If there’s one thing I’ve learned getting to know university professors, it’s that pride is alive and well in academia, despite many claims to the contrary. I always expected such persons to be paragons of fairness and objectivity, but it turns out that they, too, harbour secret prejudices of their own—and sexism is no exception to this rule. I did, however, have the opportunity to turn the tables on one such individual, who thought he knew what he was talking about, but didn’t. Knowing at the outset that his facts were wrong, I graciously burdened myself with the task of correcting him on his assumptions on a topic which often goes unexamined—sexism in language.

(By the way, I must apologise to Nobel Prize-winning economist Leonid Hurwicz for using a photograph of him at the beginning of this article. I’m sure he isn’t a sexist old fogey; it’s just that he really looks like one! But he’s dead now anyway.)

Now, my friend is no dolt—he’s a professor of psychology at an eminent Canadian university—but he’s also an eccentric. He hails from Romania, loves opera and English literature, and pines for the days of the old British Empire, which, in relative terms, imposed a much gentler form of imperialism on its colonial subjects, or so he would say. “The British had an ideal behind their imperial mission–-to teach and to elevate benighted peoples”, is something he would say, “and they carried out this mission much more humanely than the Dutch, French, Spanish, or other European colonial powers.” Anyway, he sounds rather like Dracula and smokes like a chimney. And he’s gay. So he’s like a gay, chain-smoking Dracula. He comes across as sophisticated and quaintly nostalgic, but he has some rather ugly opinions—for they are certainly not facts—about feminists.

One of these opinions is that feminists don’t know what they’re talking about. You see, my friend once encountered a group of women in his milieu who complained that the word manhole was sexist because it contained the word man, but not woman. But, he argued, feminists shouldn’t be complaining that the word manhole is sexist, because man derives from the Latin word manus, which means hand”, not “adult male human being”. So the feminists are just being angry, stupid women, he suggested.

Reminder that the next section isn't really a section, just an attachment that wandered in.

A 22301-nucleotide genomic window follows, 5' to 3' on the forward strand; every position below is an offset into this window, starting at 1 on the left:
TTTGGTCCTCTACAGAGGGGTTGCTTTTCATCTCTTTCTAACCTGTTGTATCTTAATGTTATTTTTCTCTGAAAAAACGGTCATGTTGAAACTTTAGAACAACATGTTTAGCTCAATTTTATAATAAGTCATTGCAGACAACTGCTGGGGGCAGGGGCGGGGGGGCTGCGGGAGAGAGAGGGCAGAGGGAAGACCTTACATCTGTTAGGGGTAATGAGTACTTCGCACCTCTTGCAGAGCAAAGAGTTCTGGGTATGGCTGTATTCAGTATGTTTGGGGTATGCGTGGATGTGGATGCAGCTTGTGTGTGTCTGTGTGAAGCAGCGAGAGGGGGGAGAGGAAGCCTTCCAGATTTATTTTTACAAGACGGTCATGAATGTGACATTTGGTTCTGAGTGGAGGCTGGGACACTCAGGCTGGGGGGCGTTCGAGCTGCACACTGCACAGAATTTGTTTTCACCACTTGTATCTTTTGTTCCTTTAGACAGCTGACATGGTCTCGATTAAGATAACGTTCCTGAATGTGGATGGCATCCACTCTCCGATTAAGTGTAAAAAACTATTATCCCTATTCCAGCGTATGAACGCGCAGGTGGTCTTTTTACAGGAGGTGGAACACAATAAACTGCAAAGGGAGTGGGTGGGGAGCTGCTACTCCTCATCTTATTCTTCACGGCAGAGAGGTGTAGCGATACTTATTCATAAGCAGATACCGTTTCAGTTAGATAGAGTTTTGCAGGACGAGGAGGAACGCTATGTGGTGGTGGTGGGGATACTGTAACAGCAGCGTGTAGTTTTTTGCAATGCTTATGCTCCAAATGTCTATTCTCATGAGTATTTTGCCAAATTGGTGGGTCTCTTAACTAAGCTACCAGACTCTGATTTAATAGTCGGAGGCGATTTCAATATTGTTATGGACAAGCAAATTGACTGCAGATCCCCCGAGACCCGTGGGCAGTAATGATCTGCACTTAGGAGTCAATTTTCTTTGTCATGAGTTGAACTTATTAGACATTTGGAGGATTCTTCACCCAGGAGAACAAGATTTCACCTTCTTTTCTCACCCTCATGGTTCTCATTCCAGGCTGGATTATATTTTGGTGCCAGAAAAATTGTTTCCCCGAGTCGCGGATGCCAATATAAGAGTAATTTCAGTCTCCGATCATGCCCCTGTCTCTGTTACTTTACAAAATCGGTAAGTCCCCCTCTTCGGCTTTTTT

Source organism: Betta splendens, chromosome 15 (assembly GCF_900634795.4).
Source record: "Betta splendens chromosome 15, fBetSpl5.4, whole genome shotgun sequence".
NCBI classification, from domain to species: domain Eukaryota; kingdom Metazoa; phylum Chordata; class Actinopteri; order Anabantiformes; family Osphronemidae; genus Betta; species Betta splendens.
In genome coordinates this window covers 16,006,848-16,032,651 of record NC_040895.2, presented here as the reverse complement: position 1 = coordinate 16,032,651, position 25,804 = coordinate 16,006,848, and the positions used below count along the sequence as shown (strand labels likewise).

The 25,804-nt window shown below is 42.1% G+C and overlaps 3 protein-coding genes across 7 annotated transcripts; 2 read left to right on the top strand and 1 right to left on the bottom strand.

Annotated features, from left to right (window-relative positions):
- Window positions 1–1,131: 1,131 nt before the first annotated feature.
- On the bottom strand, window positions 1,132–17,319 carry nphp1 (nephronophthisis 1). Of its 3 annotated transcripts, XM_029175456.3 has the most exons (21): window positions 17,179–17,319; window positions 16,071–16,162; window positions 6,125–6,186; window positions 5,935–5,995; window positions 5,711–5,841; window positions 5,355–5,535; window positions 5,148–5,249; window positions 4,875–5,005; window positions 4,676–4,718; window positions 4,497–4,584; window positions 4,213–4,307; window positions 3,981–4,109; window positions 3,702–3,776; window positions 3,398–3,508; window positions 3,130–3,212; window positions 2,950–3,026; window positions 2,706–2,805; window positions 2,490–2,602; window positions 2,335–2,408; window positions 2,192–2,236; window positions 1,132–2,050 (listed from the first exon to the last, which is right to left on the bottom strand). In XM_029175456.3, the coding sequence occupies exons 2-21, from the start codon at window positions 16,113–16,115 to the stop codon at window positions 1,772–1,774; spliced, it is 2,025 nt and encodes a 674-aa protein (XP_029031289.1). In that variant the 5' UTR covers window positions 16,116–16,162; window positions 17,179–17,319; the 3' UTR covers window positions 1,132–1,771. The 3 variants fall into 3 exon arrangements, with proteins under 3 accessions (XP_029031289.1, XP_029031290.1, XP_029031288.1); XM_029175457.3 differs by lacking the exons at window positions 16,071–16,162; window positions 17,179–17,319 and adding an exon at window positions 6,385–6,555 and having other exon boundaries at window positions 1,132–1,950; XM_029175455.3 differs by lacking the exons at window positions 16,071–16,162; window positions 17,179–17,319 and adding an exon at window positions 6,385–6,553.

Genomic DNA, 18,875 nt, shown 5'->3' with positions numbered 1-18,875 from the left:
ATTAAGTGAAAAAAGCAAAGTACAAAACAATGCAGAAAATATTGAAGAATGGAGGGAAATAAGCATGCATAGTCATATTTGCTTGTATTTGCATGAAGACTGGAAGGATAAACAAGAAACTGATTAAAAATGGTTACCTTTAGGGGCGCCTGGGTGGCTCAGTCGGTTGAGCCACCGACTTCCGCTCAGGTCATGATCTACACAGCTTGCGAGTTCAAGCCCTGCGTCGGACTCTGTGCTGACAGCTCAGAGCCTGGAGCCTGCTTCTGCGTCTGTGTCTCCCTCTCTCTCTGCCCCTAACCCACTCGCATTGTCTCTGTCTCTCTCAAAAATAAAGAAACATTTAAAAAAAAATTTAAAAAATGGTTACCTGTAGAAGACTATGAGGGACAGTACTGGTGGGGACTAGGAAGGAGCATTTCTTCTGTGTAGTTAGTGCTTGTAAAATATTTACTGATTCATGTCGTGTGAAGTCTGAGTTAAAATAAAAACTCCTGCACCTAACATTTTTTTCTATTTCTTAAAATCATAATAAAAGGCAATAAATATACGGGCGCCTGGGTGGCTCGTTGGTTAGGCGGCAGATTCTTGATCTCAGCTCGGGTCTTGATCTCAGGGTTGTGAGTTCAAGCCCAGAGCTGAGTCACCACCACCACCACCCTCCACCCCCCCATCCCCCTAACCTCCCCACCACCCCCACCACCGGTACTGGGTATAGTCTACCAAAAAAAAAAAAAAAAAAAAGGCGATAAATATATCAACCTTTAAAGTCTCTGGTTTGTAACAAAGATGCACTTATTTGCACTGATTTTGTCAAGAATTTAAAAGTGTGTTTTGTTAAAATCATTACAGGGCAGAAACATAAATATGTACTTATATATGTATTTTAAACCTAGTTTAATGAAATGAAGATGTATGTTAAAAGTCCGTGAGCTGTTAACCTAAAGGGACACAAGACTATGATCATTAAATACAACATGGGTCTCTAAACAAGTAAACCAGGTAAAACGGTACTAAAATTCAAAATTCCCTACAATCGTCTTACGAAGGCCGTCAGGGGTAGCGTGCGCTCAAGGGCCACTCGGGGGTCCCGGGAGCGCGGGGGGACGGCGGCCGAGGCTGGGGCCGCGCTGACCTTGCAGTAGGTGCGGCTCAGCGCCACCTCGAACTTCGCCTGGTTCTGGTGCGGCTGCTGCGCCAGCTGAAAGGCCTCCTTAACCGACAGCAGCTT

Well, that’s just plain bullshit, as I soon showed him. It is what in diachronic linguistics (historical linguistics) we call “folk etymology”: derivation of a word from a false, popular, made-up origin. Anyway, what follows is the general sequence of exchanges we made, in which I disprove his argument and prove its irrational, sexist underpinnings. It is not to be taken verbatim; the quotations are actually paraphrases, not direct discourse, but they accurately reflect the logic behind the points made. And to make a distinction between speakers, I will refer to my friend as simply “Dracula”. Now be patient and closely follow the line of argument to see how I arrive at my conclusion.

“These feminists shouldn’t be complaining that the word manhole is sexist”, said Dracula. “It is not, because the man in manhole comes from the Latin word manus, which means ‘hand’, not ‘adult male human being’. It refers to people who labour with the hands.”

“But the feminists aren’t incorrect to call manhole sexist”, said I, “because the man in manhole doesn’t come from manus; it comes from the Old English word man, which does mean ‘adult male human being’ in our present-day usage. So, yes, the feminists do have reason to complain that words like manhole are sexist.”

“Brandon”, cooed Dracula in a thick yet articulate Romanian accent, “if you want to show that the word man doesn’t mean manus, you have to show that the English didn’t borrow man from Latin.”

“They didn’t.”